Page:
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Tuesday, January 18, 2011

Battle Scars

We have fought many battles since Ella Grace was born with the numerous illnesses, procedures and surgeries she's had. Her scars are obvious: the hole in her stomach that holds her feeding tube; the one in her neck that holds her trach; the marks on her jaw and tummy from past surgeries; and the frequent bruises and scarred tissue on her tiny arms from countless IV attempts.

Her little body has endured more before the age of three than most people will endure in a lifetime. But she is resilient. She bounces back and likely won't remember the things she has been through for which I am grateful.

As parents, though, we don't fare quite as well.

There is nothing that tears at your heart more than seeing your child suffer. The scars we have from these experiences lie much deeper than the skin. They are burned into our memories and tatooed across our hearts. So how do you cope?

Human beings in general are resilient creatures. We have been programmed with coping mechanisms to get us through tough circumstances. You've seen those amazing stories of survival on TV or maybe played out in a movie where people switch on some seemingly superhuman senses to get through a horrible situation. Well, it's not much different from what happens to us.

People want to know how I handle it all - Ella being sick and in the hospital all the time - and the truth is, not very well! At least not physically. The effects of the constant stress are very apparent to me when I look in the mirror. But we try and take it all in stride and move past each battle after it has ended, even though we know the next one is likely just around corner.

It's just like with anything else, the more you do it the easier it gets. The first time your child has surgery it's horrifying. But by the 7th or 8th time, not that I take it lightly, it becomes more routine. It's our normal. We get used to it, and that helps us to cope.

And I'm glad our scars aren't visible to the eye because I would never want Ella to see them.

Friday, January 7, 2011

A Life Less Ordinary

One thing is certain, our life is NOT normal. I'm not complaining. In fact, I happen to find a lot of humor in how different things are for us...most of the time.

I'm pretty sure that when Ella finally gets rid of the trach and we are able to take her into public more, there will be people shocked to see us with a child. I'll just tell them we've been keeping her in the little room under the stairs for the past three years.

I kid, of course.

Our family outings usually only consist of trips to the emergency room or a therapy session or maybe the occasional special needs function. We hardly ever do *normal* family things. For one, we have to be careful about who and what we expose Ella to and secondly, it's just easier to leave her at home with the nurse than to schlep all of her equipment and supplies with us for a one or two hour jaunt to a friend's house or dinner or whatever.

Recently I found myself out in the world with Ella in the backseat while we had some time in between doctors appointments. I decided it wasn't worth it to drive all the way home and unload her and all the stuff for just 30 minutes. So we went to Wal Mart.

I needed to get a few things so first off I had to figure out how to handle both a basket AND a stroller at the same time. Ella can't sit up in a shopping cart, so I took one of those small handled baskets and hung it on the arm of her stroller. The nice greeter wanted to help me and offered to put us in a large cart. I smiled and said, "That's okay. Thank you! She can't sit up." Too much information? Should I have stopped after "Thank you"? She looked embarassed. I smiled again and said, "It's fine!" to try and ease her discomfort. Oops. Moving on...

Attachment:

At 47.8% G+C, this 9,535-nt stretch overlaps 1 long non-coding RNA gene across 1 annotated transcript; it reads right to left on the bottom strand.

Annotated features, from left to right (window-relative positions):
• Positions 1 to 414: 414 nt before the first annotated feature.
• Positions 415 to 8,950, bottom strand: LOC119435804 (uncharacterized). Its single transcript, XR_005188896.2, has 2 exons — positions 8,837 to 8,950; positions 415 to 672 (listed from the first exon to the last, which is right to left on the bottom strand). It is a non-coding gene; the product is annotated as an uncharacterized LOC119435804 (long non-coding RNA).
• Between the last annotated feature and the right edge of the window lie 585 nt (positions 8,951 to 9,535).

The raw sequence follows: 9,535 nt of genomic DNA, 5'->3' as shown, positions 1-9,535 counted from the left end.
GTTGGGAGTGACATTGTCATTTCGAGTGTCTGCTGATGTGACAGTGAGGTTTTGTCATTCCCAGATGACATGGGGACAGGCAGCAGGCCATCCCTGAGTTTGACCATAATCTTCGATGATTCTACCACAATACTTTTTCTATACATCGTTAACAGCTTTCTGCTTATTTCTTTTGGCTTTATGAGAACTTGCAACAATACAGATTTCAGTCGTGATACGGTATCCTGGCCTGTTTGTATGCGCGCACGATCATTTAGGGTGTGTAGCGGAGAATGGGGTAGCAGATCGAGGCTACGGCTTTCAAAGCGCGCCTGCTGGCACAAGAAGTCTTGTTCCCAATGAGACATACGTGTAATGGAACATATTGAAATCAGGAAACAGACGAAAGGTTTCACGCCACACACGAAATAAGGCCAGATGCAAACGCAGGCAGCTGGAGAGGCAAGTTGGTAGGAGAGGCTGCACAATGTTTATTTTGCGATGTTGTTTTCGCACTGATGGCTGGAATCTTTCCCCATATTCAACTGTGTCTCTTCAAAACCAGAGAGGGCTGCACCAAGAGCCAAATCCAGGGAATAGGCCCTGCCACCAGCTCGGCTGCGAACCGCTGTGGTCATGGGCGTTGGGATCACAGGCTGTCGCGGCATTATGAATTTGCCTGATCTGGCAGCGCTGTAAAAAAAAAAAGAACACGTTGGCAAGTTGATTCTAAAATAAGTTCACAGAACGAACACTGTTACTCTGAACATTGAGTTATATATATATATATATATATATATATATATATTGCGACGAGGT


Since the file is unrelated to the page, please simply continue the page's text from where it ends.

We began strolling through the aisles and encountered a variety of onlookers. A few stopped to tell Ella how beautiful she was. And a few just stared mercilessly at her without even looking up at me to offer an apologetic smile aferwards. I understand, she's different. We're not used to being outside of our "bubble" very often.

All in all it was a successful shopping venture. Ella loves to be wheeled around in the stroller looking at all of the people, lights and things. She even got to watch herself in the mirror (her favorite pasttime) while Mommy tried on a few hoodies. And I managed to handle both Ella and the items I purchased simultaneously without a hitch. Success!

Not your typical trip to the store with a nearly three year old though, right? No offense to all you parents of typical 2-1/2 year olds out there, but I've seen you trying to shop with toddlers and it's not pretty! Is it wrong for me to say that sometimes I'm thankful she isn't typical? That I like the fact that she stays where I put her and doesn't pitch fits or talk back to me? Well, I said it. There are some perks to having a disabled child in my opinion.

Also like the fact that I never had to get up in the middle of the night to feed a screaming baby. Since Ella is tube fed the feeding pump can take care of that for me while I sleep or do whatever else. Nice, huh?

And we have a "mute button" for our child. She can only make noise with the Passy Muir speaking/swallowing valve on her trach so if she does decide to pitch a fit, we can basically just turn her off. Like a TV.

And we don't have to worry about finding or paying babysitters. Yes, I complain about our nursing from time to time but I don't take for granted the fact that we are not paying out of our pocket to have someone watch her - a licensed nurse at that.

No, our life is definitely not ordinary but that's not to say it's bad. It's just different, and you have to look for the bright spots anywhere you can find them.